Obviously, as we get closer to ourselves in the Family Tree, we always seem to have more information about our ancestors. I know a lot more about MacDonald Crawford than any of his forefathers as my grandfather, Charles Crawford grew up with his grandfather "White Mack." Grandpa had lots of stories to tell about his Grandpa.
Macdonald Crawford was born in 1841 in Scioto Co., OH and grew up around the Ohio River Valley with his family. His father Milton worked in the iron furnaces all around the Ohio River Valley as did Mack when he was old enough to go to work. We know that he worked at Midland Furnace in Portsmouth, Scioto Co., OH. Macdonald was a very strong man. He was 6'2" tall and weighed around 225 according to his Civil War mustering out papers. As you can see by the above picture, Macdonald was holding a railroad tie at the age of about 65 years old--he was VERY strong!!
He feel deeply in love with a young woman named Rachel Radabaugh and always told Grandpa, "the minute he laid eyes on her, he knew that she would be his wife." At the time, the Civil War was beginning in the South and Macdonald was to join the Ohio 117th Volunteer Infantry, which later became the 1st Ohio Heavy Artillery.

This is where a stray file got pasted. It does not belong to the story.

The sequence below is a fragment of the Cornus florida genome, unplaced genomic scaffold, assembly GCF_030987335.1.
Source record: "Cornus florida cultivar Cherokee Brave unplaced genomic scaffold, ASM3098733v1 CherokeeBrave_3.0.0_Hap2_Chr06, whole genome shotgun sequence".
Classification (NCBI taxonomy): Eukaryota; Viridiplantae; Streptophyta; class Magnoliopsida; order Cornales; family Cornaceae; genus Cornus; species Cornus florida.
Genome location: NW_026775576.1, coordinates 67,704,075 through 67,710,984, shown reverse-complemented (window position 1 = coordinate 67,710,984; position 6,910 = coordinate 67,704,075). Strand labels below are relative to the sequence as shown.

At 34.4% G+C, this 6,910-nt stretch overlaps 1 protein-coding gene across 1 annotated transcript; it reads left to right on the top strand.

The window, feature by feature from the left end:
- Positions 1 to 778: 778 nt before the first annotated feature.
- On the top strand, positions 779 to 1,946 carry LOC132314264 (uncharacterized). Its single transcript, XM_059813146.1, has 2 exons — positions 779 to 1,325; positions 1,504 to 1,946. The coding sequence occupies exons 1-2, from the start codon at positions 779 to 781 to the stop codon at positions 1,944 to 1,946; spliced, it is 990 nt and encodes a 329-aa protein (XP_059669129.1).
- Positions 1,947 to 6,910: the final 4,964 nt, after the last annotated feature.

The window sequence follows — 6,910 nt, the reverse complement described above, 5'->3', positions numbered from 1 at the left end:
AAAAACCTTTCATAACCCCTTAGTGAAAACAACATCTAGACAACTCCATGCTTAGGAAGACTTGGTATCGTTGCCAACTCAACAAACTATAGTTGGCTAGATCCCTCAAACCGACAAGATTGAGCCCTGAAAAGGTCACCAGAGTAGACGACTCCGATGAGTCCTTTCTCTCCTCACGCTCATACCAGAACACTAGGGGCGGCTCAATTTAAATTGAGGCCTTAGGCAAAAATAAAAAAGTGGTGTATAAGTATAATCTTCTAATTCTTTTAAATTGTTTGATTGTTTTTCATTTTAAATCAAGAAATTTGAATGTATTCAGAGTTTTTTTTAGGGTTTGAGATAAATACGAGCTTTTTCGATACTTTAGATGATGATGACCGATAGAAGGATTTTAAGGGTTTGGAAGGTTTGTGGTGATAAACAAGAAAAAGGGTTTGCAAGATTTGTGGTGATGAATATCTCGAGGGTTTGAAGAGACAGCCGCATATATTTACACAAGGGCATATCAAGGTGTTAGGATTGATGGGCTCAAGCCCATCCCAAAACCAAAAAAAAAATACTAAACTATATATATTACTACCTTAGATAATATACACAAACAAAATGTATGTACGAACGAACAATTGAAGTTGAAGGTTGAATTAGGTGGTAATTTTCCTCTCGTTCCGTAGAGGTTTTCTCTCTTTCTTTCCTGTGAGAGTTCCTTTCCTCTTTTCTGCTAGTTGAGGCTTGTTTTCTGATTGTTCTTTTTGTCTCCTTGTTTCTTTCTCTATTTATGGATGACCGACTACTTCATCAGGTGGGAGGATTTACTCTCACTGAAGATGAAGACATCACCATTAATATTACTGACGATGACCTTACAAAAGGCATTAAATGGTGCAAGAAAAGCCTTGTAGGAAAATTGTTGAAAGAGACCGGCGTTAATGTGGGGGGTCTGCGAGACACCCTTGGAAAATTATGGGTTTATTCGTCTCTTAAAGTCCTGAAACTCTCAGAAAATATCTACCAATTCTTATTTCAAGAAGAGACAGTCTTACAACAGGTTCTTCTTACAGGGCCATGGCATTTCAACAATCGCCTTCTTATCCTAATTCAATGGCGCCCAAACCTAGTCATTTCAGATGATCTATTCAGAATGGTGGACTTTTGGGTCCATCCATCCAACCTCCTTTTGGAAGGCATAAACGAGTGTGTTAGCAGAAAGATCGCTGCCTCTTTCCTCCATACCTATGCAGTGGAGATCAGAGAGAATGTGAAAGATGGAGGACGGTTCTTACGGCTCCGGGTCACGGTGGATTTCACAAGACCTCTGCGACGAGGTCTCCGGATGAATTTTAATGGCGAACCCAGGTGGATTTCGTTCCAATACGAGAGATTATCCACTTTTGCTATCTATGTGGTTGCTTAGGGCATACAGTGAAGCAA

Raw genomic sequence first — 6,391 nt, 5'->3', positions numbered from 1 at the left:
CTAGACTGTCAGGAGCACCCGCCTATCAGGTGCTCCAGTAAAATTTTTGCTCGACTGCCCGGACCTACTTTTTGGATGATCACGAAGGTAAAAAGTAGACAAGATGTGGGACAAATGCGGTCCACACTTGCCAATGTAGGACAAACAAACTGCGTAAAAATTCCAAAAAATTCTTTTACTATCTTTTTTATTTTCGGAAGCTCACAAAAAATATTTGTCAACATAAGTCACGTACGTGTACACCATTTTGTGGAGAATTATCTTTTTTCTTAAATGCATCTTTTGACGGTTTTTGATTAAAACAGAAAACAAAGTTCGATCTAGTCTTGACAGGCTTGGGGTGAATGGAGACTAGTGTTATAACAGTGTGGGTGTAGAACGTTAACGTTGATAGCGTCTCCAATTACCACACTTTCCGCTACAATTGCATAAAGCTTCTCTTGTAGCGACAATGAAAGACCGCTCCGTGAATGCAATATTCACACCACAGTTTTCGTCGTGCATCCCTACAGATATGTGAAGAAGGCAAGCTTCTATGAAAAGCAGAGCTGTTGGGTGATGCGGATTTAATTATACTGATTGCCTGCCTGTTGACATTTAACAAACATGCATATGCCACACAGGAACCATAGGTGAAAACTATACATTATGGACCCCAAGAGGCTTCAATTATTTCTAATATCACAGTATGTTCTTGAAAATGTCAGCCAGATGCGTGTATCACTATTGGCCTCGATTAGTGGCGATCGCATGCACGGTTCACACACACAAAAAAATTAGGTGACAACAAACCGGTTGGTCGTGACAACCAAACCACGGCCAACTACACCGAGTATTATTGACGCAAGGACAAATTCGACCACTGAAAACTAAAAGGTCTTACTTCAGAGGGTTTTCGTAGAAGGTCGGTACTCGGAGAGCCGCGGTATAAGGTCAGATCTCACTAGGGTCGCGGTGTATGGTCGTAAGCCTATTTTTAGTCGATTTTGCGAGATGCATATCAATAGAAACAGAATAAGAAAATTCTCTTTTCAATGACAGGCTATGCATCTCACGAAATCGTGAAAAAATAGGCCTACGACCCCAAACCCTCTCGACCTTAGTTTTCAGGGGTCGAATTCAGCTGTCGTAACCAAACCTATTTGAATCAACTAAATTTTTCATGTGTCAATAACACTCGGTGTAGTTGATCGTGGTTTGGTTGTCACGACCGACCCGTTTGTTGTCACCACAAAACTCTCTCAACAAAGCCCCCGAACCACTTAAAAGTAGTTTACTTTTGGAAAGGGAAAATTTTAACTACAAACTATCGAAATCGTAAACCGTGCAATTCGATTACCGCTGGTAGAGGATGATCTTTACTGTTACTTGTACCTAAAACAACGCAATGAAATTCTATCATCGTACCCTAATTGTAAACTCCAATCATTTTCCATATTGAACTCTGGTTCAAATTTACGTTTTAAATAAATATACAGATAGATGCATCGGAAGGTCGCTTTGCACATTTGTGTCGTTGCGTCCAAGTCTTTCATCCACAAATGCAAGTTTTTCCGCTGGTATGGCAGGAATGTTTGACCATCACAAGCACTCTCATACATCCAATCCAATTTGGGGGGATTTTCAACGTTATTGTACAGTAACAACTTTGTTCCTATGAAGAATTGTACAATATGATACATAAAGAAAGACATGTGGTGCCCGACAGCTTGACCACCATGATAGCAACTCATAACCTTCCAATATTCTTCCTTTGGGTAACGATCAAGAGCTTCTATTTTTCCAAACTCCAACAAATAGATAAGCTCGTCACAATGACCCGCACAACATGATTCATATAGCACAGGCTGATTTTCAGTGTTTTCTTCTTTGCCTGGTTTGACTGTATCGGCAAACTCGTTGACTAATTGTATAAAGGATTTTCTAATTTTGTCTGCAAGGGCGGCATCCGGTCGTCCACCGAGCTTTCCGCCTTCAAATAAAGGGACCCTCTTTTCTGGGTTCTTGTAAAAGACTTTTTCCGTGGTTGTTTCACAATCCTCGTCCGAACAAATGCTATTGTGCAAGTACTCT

Macdonald made Rachel his wife on December 23, 1861 in Scioto Co, OH. A Crawford family friend, Philander Bennett and Rachel's father, Lewis Radabaugh stood with the young couple as they took their vows. Mack and Rachel had a wonderful and loving marriage that produced two sons and five daughters. Rachel died in 1885 when she was only about 40 years old and left her distraught husband with his children. Later Benjamin, my great grandfather, moved to Missouri and Macdonald followed to find work and leave his sadness in Ohio behind.
Macdonald found work in Missouri at the Iron Furnaces in St. James, MO. His son, Ben had come to Gasconade Co., MO to an area known as Cooper Hill. The Crawford Family always had worked hard to make a living and raise their children as many people of that era did. Macdonald and Rachel always had music around their children and were big story tellers. Mack would read and instilled the importance of literacy into his children and grandchildren. Their legacy would be....although they had very little money or earthly belongings, they always managed to teach their children about the Lord and the importance of family. I do not think that Macdonald would have ever left Ohio had Rachel not died.
Macdonald died around 1917 and is buried in the Nubbin Ridge Cemetary in Gasconade Co., MO. On his tombstone it just says "Mack D. Crawford--1st Ohio H.A."
<<White Mack Crawford circa 1915.
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